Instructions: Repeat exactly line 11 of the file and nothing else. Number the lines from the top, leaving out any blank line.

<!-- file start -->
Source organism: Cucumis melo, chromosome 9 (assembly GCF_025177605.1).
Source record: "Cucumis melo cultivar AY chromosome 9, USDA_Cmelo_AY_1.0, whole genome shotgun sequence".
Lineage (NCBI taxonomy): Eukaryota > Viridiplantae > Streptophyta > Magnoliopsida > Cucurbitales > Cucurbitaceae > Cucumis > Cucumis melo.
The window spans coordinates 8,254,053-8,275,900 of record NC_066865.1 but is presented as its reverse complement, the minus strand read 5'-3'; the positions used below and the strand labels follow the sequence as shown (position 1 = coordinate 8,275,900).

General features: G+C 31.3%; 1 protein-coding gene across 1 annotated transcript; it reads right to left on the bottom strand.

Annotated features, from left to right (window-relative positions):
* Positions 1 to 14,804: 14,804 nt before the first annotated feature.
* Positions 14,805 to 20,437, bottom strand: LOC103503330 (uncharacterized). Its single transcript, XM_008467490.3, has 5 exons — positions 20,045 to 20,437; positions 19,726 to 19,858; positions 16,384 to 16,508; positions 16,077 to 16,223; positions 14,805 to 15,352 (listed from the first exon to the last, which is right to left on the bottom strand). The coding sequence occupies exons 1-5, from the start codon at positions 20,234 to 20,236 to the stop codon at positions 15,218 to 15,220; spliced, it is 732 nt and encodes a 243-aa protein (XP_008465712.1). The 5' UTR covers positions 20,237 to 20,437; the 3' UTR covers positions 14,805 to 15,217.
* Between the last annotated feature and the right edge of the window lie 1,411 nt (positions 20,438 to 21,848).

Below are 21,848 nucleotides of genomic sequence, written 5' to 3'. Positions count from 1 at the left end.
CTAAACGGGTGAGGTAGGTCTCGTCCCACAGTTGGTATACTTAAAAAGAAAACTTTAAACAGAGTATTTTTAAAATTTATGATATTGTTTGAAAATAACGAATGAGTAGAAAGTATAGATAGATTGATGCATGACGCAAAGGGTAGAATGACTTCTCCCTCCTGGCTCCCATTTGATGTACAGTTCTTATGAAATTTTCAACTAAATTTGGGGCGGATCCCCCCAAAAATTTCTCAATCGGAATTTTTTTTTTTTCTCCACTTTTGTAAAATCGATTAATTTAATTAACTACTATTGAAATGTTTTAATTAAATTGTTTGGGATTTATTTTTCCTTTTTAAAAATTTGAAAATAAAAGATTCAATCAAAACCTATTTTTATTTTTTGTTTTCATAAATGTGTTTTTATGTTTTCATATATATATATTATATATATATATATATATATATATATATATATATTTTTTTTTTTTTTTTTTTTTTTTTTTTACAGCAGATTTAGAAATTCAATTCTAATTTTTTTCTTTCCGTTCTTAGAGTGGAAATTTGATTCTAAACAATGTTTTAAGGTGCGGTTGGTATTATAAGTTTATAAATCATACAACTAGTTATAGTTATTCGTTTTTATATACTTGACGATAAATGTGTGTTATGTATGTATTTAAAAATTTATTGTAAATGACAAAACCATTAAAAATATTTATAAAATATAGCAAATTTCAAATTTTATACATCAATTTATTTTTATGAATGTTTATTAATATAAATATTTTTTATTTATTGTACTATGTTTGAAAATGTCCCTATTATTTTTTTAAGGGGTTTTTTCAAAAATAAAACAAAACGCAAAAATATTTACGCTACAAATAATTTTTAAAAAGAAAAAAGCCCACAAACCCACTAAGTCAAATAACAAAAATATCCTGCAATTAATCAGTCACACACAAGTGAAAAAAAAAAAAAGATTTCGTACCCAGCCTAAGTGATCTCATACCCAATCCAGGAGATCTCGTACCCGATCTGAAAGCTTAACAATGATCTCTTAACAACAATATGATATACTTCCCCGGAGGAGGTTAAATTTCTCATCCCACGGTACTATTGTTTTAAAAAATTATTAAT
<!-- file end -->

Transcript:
CTAAACGGGTGAGGTAGGTCTCGTCCCACAGTTGGTATACTTAAAAAGAAAACTTTAAACAGAGTATTTTTAAAATTTATGATATTGTTTGAAAATAACGAATGAGTAGAAAGTATAGATAGATTGATGCATGACGCAAAGGGTAGAATGACTTCTCCCTCCTGGCTCCCATTTGATGTACAGTTCTTATGAAATTTTCAACTAAATTTGGGGCGGATCCCCCCAAAAATTTCTCAATCGGAATTTTTTTTTTTTCTCCACTTTTGTAAAATCGATTAATTTAATTAACTACTATTGAAATGTTTTAATTAAATTGTTTGGGATTTATTTTTCCTTTTTAAAAATTTGAAAATAAAAGATTCAATCAAAACCTATTTTTATTTTTTGTTTTCATAAATGTGTTTTTATGTTTTCATATATATATATTATATATATATATATATATATATATATATATATATTTTTTTTTTTTTTTTTTTTTTTTTTTTACAGCAGATTTAGAAATTCAATTCTAATTTTTTTCTTTCCGTTCTTAGAGTGGAAATTTGATTCTAAACAATGTTTTAAGGTGCGGTTGGTATTATAAGTTTATAAATCATACAACTAGTTATAGTTATTCGTTTTTATATACTTGACGATAAATGTGTGTTATGTATGTATTTAAAAATTTATTGTAAATGACAAAACCATTAAAAATATTTATAAAATATAGCAAATTTCAAATTTTATACATCAATTTATTTTTATGAATGTTTATTAATATAAATATTTTTTATTTATTGTACTATGTTTGAAAATGTCCCTATTATTTTTTTAAGGGGTTTTTTCAAAAATAAAACAAAACGCAAAAATATTTACGCTACAAATAATTTTTAAAAAGAAAAAAGCCCACAAACCCACTAAGTCAAATAACAAAAATATCCTGCAATTAATCAGTCACACACAAGTGAAAAAAAAAAAAAGATTTCGTACCCAGCCTAAGTGATCTCATACCCAATCCAGGAGATCTCGTACCCGATCTGAAAGCTTAACAATGATCTCTTAACAACAATATGATATACTTCCCCGGAGGAGGTTAAATTTCTCATCCCACGGTACTATTGTTTTAAAAAATTATTAAT